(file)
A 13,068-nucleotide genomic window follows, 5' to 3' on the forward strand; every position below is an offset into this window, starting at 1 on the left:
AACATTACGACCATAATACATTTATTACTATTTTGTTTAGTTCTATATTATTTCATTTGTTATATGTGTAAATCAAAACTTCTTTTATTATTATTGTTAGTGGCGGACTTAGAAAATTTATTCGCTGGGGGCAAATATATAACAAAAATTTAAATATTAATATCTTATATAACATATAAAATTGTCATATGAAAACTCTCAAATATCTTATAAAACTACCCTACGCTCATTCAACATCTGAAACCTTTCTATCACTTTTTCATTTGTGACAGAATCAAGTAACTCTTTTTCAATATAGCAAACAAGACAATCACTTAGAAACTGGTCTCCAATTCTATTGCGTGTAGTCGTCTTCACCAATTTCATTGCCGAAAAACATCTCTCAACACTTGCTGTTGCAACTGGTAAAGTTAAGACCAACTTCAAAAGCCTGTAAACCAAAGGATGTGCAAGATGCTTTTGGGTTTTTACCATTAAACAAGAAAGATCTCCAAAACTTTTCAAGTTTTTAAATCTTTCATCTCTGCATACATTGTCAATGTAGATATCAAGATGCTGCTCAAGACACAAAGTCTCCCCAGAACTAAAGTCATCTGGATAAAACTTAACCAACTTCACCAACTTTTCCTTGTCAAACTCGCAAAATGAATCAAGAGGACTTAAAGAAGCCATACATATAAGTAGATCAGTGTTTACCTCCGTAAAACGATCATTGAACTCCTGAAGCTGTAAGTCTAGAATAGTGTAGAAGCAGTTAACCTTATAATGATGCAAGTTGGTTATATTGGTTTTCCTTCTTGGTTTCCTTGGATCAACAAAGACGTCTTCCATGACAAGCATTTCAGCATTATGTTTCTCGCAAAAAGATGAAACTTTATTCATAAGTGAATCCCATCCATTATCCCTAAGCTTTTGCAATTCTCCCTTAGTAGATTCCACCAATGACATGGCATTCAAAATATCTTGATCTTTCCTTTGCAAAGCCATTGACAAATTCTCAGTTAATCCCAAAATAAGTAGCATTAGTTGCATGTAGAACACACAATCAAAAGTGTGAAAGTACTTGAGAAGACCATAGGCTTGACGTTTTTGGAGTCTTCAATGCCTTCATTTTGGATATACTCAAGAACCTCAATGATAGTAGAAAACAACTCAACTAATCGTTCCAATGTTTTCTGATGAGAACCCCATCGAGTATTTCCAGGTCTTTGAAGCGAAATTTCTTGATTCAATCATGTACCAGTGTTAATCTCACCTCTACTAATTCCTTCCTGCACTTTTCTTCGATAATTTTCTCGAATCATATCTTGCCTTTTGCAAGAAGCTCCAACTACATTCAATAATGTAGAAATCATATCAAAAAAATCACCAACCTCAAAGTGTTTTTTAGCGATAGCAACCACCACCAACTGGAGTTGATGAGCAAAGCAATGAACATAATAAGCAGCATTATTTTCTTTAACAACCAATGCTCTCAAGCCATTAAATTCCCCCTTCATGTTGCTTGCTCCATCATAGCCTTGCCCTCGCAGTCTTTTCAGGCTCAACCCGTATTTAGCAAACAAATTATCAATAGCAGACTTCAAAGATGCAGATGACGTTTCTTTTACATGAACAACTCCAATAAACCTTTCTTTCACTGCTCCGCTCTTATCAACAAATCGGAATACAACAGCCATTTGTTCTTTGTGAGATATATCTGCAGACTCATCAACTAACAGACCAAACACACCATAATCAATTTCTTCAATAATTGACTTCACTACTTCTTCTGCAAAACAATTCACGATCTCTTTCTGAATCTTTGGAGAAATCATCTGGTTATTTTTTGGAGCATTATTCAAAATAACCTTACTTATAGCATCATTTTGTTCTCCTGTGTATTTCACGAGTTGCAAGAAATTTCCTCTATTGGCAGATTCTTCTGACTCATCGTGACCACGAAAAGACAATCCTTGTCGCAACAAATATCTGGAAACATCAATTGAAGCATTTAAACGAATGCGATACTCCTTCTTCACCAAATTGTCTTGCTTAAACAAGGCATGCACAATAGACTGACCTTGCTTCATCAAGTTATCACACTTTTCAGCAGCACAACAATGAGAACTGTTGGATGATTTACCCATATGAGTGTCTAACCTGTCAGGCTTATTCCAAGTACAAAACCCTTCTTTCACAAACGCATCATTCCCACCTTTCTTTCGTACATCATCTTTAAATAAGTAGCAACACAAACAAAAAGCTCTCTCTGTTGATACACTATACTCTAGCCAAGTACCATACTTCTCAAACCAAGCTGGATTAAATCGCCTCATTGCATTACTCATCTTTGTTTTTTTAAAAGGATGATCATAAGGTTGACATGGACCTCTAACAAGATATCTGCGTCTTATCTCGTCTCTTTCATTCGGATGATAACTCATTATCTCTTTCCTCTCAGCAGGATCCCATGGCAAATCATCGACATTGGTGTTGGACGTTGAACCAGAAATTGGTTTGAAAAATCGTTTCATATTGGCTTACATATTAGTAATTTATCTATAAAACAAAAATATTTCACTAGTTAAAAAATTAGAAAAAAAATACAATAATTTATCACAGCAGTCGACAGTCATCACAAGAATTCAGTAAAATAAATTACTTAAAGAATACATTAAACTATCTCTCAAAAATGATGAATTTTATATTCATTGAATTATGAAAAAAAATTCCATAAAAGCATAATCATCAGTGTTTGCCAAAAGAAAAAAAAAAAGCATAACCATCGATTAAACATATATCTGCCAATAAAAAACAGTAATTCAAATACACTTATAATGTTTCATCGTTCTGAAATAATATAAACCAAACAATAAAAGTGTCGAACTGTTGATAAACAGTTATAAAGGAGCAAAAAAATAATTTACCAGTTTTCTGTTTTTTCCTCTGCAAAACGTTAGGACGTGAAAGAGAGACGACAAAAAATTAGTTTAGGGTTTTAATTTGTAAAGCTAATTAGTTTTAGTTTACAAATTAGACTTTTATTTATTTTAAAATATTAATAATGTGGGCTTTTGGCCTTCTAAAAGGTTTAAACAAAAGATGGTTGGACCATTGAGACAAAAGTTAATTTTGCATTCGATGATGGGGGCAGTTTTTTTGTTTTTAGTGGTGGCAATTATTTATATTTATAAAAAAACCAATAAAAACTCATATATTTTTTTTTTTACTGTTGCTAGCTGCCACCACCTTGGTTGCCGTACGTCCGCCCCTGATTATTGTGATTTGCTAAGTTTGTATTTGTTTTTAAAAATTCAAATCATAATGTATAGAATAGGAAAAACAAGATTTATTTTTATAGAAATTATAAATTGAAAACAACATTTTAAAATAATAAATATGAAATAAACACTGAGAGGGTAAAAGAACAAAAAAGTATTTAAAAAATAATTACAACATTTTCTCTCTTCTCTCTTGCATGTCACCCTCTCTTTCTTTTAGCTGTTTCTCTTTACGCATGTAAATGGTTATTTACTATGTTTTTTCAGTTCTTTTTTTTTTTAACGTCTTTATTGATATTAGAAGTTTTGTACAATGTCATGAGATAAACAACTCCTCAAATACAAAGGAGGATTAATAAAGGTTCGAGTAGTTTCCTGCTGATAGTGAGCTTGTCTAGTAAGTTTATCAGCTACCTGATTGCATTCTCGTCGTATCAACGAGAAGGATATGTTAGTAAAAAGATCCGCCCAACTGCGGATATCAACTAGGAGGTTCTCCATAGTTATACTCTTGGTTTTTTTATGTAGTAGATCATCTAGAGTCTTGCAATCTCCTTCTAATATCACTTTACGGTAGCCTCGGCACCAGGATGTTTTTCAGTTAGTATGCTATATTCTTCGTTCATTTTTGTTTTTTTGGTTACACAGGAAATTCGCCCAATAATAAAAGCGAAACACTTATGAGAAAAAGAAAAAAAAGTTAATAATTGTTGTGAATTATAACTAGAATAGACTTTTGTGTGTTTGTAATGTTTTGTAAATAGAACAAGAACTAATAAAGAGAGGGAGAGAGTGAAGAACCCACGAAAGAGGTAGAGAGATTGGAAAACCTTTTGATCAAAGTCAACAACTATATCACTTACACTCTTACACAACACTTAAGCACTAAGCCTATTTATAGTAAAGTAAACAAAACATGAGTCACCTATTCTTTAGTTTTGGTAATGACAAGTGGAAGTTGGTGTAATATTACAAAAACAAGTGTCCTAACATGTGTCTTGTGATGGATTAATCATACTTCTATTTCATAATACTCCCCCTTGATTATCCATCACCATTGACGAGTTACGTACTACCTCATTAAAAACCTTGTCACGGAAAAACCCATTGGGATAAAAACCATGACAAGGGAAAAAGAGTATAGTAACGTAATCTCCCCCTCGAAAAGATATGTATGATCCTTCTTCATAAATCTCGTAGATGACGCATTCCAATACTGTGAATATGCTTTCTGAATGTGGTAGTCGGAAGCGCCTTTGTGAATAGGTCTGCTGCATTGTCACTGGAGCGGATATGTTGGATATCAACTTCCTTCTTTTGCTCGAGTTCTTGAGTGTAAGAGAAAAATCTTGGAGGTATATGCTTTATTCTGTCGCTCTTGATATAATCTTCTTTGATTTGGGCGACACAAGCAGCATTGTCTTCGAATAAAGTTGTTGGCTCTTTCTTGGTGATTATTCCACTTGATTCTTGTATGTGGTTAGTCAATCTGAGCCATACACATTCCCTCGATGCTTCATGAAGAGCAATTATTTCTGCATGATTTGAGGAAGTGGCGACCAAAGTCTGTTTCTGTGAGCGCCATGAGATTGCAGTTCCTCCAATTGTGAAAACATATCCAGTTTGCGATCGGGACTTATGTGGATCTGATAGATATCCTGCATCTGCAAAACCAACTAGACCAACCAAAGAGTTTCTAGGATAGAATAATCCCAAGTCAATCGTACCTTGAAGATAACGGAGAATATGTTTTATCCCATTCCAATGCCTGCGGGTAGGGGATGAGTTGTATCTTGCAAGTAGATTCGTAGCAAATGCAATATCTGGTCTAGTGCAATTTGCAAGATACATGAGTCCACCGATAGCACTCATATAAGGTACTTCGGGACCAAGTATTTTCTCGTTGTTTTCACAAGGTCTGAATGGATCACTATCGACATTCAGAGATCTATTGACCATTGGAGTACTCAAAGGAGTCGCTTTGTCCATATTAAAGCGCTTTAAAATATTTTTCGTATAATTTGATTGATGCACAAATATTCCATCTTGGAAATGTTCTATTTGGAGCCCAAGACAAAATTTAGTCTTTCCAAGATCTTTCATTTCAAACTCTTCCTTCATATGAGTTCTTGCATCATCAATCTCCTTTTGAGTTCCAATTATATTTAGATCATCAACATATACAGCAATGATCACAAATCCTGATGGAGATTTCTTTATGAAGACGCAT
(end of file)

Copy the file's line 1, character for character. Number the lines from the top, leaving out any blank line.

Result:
A 13,068-nucleotide genomic window follows, 5' to 3' on the forward strand; every position below is an offset into this window, starting at 1 on the left: